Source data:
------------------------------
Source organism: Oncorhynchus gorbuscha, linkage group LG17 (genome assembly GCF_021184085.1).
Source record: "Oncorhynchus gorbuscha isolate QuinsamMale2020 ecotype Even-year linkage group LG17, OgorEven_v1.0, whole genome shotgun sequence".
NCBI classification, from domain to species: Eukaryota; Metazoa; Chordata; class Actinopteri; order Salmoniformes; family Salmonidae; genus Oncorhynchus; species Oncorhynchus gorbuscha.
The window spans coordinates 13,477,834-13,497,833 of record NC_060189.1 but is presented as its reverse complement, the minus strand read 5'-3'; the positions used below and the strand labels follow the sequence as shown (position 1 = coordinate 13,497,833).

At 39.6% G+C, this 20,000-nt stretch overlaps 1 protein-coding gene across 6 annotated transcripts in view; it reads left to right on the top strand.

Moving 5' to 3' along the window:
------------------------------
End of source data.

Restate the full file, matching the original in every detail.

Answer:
Source organism: Oncorhynchus gorbuscha, linkage group LG17 (genome assembly GCF_021184085.1).
Source record: "Oncorhynchus gorbuscha isolate QuinsamMale2020 ecotype Even-year linkage group LG17, OgorEven_v1.0, whole genome shotgun sequence".
NCBI classification, from domain to species: Eukaryota; Metazoa; Chordata; class Actinopteri; order Salmoniformes; family Salmonidae; genus Oncorhynchus; species Oncorhynchus gorbuscha.
The window spans coordinates 13,477,834-13,497,833 of record NC_060189.1 but is presented as its reverse complement, the minus strand read 5'-3'; the positions used below and the strand labels follow the sequence as shown (position 1 = coordinate 13,497,833).

At 39.6% G+C, this 20,000-nt stretch overlaps 1 protein-coding gene across 6 annotated transcripts in view; it reads left to right on the top strand.

Moving 5' to 3' along the window: